U.S. appeals court mulls graphic tobacco warning labels

In this combo made from file images provided by the U.S. Food and Drug Administration shows two of nine new warning labels cigarette makers will have to use by the fall of 2012. Four of the five largest U.S. tobacco companies sued the federal government Tuesday, Aug. 16, 2011, over the new graphic cigarette labels, saying the warnings violate their free speech rights and will cost millions of dollars to print. (AP Photo/U.S. Food and Drug Administration, File) AP Photo/U.S. Food and Drug Administration, File

Two of nine new graphic warning labels proposed by the U.S. Food and Drug Administration.
AP Photo/U.S. Food and Drug Administration, File

(AP) A federal appeals court Tuesday weighed the constitutionality of requiring large graphic photos on cigarette packs to show that smoking can disfigure and even kill people, with two of the three judges questioning how far the government could go.

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Some of the nation's largest tobacco companies, including R.J. Reynolds, sued to block the mandate. They argued that the government's proposed warnings go beyond factual information into anti-smoking advocacy. The Obama administration responded that the photos of dead and diseased smokers are factual.

In February, U.S. District Judge Richard Leon ruled that the requirement ran afoul of the First Amendment's free speech protections and blocked the requirement. The government appealed.

The nine graphic warnings proposed by the Food and Drug Administration include color images of a man exhaling cigarette smoke through a tracheotomy hole in his throat, and a plume of cigarette smoke enveloping an infant receiving a mother's kiss. Some other images are accompanied by language that says smoking causes cancer and can harm fetuses. The warnings were to cover the entire top half of cigarette packs, front and back, and include the phone number for a stop-smoking hotline, 1-800-QUIT-NOW.

At Tuesday's hearing, Judge A. Raymond Randolph, an appointee of Republican President George H.W. Bush, asked if the government could go so far as to require cars to carry a warning that "speed kills," with a graphic illustration. Justice Department attorney Mark B. Stern replied that he didn't think there would be any problem with that.

Another Republican appointee, Judge Janice Rogers Brown, asked if the government could mandate a cigarette warning that said, "Stop! If you buy this product, you are a moron," or "Smokers are idiots."

"No, I don't think saying smokers are idiots is accurate," Stern replied. He said such a warning would be "problematic."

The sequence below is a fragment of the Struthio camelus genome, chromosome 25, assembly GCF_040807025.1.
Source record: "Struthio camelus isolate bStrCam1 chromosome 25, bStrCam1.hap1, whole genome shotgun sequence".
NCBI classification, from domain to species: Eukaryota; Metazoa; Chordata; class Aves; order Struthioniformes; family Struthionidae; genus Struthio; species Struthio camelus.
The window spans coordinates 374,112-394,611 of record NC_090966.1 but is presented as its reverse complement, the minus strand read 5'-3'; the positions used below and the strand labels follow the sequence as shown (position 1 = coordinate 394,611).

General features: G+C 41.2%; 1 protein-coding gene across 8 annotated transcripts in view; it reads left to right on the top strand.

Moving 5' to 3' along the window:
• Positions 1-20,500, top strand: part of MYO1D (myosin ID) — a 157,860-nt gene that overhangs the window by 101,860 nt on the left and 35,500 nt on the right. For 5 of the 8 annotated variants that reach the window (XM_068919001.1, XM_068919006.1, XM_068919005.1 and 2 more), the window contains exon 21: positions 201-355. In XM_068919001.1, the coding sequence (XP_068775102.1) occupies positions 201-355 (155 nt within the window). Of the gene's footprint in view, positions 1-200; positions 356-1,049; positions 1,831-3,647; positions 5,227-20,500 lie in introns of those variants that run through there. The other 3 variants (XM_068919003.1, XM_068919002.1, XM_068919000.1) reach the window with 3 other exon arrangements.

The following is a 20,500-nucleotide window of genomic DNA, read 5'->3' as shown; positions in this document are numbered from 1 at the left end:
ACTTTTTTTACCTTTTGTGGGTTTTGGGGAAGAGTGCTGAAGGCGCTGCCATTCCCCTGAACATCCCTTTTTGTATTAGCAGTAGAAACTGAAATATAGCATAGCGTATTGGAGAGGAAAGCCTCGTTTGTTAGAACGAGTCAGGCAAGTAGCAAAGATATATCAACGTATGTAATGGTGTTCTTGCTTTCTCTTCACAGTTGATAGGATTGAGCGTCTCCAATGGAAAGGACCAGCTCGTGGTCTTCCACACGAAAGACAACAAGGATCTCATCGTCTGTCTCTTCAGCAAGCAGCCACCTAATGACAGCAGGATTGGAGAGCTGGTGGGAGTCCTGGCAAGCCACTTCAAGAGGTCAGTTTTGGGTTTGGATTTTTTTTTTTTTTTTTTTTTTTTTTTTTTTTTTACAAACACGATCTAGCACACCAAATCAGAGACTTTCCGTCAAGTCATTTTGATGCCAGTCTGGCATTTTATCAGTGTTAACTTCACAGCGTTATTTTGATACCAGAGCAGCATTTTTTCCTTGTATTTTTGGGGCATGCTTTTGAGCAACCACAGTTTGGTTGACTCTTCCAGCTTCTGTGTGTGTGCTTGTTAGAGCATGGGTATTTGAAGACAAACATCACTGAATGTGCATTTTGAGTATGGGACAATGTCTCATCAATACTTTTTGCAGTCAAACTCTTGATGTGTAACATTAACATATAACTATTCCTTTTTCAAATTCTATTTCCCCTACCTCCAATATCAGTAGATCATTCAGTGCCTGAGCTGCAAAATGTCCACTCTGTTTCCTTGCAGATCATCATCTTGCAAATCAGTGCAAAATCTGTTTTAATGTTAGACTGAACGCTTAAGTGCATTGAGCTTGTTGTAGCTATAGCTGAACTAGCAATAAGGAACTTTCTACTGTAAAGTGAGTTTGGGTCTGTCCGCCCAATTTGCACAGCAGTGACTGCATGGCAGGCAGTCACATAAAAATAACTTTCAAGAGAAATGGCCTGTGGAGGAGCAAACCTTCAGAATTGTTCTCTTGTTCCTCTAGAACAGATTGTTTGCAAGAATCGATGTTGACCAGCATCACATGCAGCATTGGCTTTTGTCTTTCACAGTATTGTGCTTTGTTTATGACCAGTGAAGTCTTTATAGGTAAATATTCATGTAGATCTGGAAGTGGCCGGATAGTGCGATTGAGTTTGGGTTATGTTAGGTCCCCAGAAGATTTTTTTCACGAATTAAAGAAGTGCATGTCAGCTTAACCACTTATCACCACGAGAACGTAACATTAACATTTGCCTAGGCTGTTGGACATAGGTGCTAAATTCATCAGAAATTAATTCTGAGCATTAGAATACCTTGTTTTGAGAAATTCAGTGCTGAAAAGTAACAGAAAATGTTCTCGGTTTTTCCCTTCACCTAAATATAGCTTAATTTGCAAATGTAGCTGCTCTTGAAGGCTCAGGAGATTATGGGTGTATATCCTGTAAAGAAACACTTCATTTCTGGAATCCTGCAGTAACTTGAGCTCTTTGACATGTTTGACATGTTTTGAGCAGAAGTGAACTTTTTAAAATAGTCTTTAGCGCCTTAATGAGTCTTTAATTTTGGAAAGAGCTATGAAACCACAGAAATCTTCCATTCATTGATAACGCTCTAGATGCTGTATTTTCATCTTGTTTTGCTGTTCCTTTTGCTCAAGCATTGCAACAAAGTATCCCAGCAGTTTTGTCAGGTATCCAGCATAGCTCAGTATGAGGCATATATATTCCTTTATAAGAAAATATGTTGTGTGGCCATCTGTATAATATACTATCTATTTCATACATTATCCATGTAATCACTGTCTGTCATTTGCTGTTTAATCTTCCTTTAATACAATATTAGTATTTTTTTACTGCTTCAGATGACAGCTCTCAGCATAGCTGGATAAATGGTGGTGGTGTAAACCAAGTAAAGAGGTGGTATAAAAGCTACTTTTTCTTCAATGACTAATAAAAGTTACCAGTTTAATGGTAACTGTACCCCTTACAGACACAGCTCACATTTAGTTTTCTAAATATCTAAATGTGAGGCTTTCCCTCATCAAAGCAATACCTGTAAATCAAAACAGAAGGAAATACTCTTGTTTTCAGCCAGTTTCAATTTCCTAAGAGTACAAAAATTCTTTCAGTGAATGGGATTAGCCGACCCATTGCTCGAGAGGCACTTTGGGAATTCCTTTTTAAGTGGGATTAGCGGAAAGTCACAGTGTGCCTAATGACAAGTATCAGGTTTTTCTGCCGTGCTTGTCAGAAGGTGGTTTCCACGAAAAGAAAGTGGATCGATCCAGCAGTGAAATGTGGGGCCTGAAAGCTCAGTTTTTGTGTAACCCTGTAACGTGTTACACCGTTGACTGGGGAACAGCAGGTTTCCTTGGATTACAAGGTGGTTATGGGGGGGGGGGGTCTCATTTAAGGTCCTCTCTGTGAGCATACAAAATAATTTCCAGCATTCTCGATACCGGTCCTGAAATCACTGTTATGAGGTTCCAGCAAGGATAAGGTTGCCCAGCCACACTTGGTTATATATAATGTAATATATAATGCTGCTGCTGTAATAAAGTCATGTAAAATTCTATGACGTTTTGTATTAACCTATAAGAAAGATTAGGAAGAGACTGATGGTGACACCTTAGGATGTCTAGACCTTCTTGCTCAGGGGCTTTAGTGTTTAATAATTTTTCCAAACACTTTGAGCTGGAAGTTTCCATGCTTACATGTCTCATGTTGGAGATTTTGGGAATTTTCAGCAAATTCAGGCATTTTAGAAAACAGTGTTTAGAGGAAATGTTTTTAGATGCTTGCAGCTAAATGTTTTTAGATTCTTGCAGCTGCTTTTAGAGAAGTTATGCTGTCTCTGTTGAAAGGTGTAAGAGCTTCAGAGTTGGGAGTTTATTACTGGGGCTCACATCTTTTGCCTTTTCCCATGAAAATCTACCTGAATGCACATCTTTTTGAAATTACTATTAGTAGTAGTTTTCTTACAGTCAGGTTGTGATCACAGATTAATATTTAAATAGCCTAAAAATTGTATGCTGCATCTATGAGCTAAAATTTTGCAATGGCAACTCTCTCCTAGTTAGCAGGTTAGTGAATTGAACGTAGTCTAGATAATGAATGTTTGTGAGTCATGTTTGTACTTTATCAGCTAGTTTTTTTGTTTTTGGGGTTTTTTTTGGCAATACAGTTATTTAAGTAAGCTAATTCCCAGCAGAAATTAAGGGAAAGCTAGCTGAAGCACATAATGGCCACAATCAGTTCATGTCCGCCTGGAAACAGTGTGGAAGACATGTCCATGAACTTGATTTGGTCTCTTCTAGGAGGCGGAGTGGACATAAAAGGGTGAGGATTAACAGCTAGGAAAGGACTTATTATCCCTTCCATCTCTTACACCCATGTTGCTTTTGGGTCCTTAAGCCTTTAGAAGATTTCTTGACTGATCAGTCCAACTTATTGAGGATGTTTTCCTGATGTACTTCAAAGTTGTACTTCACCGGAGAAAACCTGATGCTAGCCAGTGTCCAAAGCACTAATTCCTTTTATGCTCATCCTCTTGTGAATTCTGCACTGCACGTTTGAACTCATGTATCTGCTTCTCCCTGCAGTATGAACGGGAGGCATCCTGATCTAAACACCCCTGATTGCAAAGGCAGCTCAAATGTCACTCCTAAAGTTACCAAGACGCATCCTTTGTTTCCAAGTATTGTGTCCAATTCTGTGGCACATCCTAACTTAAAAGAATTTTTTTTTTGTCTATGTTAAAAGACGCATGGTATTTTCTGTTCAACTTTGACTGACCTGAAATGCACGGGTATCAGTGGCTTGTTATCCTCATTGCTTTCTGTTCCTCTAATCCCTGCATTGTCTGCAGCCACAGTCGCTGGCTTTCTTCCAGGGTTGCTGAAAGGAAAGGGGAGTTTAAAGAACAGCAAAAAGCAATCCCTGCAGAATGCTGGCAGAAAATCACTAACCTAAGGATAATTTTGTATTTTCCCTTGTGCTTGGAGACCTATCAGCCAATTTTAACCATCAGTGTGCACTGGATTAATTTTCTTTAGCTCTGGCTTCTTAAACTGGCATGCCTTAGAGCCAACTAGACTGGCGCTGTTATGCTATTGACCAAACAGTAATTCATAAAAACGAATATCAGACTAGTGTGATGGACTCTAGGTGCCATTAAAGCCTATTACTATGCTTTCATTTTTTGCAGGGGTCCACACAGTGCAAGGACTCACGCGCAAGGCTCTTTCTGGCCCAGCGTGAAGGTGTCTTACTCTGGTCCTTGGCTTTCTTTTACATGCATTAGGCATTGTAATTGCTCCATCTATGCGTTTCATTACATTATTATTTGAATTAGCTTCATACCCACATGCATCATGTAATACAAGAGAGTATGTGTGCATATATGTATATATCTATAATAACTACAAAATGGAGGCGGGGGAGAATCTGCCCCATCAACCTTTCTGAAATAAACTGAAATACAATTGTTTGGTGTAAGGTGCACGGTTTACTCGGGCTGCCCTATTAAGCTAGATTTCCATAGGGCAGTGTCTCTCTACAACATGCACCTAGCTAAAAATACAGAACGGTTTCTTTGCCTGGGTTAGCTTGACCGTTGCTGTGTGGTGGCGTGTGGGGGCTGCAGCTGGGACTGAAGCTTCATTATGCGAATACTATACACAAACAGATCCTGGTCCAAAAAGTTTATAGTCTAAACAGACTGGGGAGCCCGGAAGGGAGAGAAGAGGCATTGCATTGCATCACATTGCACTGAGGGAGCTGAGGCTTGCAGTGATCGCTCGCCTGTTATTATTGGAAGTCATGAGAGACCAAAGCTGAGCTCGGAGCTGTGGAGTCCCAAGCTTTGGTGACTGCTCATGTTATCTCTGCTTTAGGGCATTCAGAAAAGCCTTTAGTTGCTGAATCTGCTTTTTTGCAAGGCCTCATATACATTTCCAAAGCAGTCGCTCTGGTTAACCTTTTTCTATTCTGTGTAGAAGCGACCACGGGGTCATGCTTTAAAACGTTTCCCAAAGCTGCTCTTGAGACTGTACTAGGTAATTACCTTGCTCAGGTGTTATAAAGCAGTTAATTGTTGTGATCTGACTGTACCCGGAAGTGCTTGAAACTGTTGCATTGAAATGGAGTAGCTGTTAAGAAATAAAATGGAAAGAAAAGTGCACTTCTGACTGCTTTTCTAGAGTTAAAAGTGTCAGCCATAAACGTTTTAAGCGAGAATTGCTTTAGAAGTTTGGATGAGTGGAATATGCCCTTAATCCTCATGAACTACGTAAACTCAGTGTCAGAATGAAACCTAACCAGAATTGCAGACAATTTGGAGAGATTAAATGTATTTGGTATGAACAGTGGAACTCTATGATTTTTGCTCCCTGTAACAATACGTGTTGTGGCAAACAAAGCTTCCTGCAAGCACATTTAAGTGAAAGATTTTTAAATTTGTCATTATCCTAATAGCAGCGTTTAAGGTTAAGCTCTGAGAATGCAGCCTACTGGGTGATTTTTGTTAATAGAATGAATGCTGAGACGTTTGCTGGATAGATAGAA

Brown also questioned if the government was on a path to put warnings on other legal products.

"Where does this stop?" asked Brown, who like District Judge Leon was appointed by Republican George W. Bush.

Lawyers for the tobacco companies made a similar argument in their brief. They superimposed the FDA tobacco image of a cadaver onto a McDonald's bag with the warning that fatty foods may cause heart disease, and the FDA's image of a premature baby in an incubator on a bottle of alcohol with a warning that drinking during pregnancy can cause birth defects. They also showed a Hershey's chocolate bar with half the wrapper covered by a picture of a mouth of rotting teeth and a warning that candy causes tooth decay.

Stern said those comparisons trivialized an important issue. "Addiction really means addiction," he said, and it was not like eating candy.

The third judge on the panel, Judith W. Rogers, an appointee of Democrat Bill Clinton, didn't ask any questions of the Obama administration, but she grilled Noel J. Francisco, a lawyer for tobacco companies. Rogers asked Francisco if he was challenging the accuracy of the FDA's text warnings, such as smoking causing cancer and heart disease. The lawyer said he was not, but that the government was going beyond mere facts by including a phone number to quit.

"The government is trying to send a powerful message: Quit smoking now," he said. When the message tells people to live a certain way, it crosses the line from facts to advocacy, he argued.

But Randolph said he had a hard time finding that line, adding that the judges were in "new territory."

In his ruling, Leon wrote that the graphic images "were neither designed to protect the consumer from confusion or deception, nor to increase consumer awareness of smoking risks; rather, they were crafted to evoke a strong emotional response calculated to provoke the viewer to quit or never start smoking."

"While the line between the constitutionally permissible dissemination of factual information and the impermissible expropriation of a company's advertising space for government advocacy can be frustratingly blurry, here the line seems quite clear," Leon wrote.

The case is separate from a lawsuit by several of the same tobacco companies over the 2009 Family Smoking Prevention and Tobacco Control Act, which cleared the way for the more graphic warning labels and other marketing restrictions. The law also allowed the FDA to limit nicotine and banned tobacco companies from sponsoring athletic or social events or giving away free samples or branded merchandise.

Last month, a federal appeals court in Cincinnati ruled that the law was constitutional.

Tobacco companies increasingly rely on their packaging to build brand loyalty and grab consumers - one of the few advertising levers left to them after the government curbed their presence in magazines, billboards and TV.

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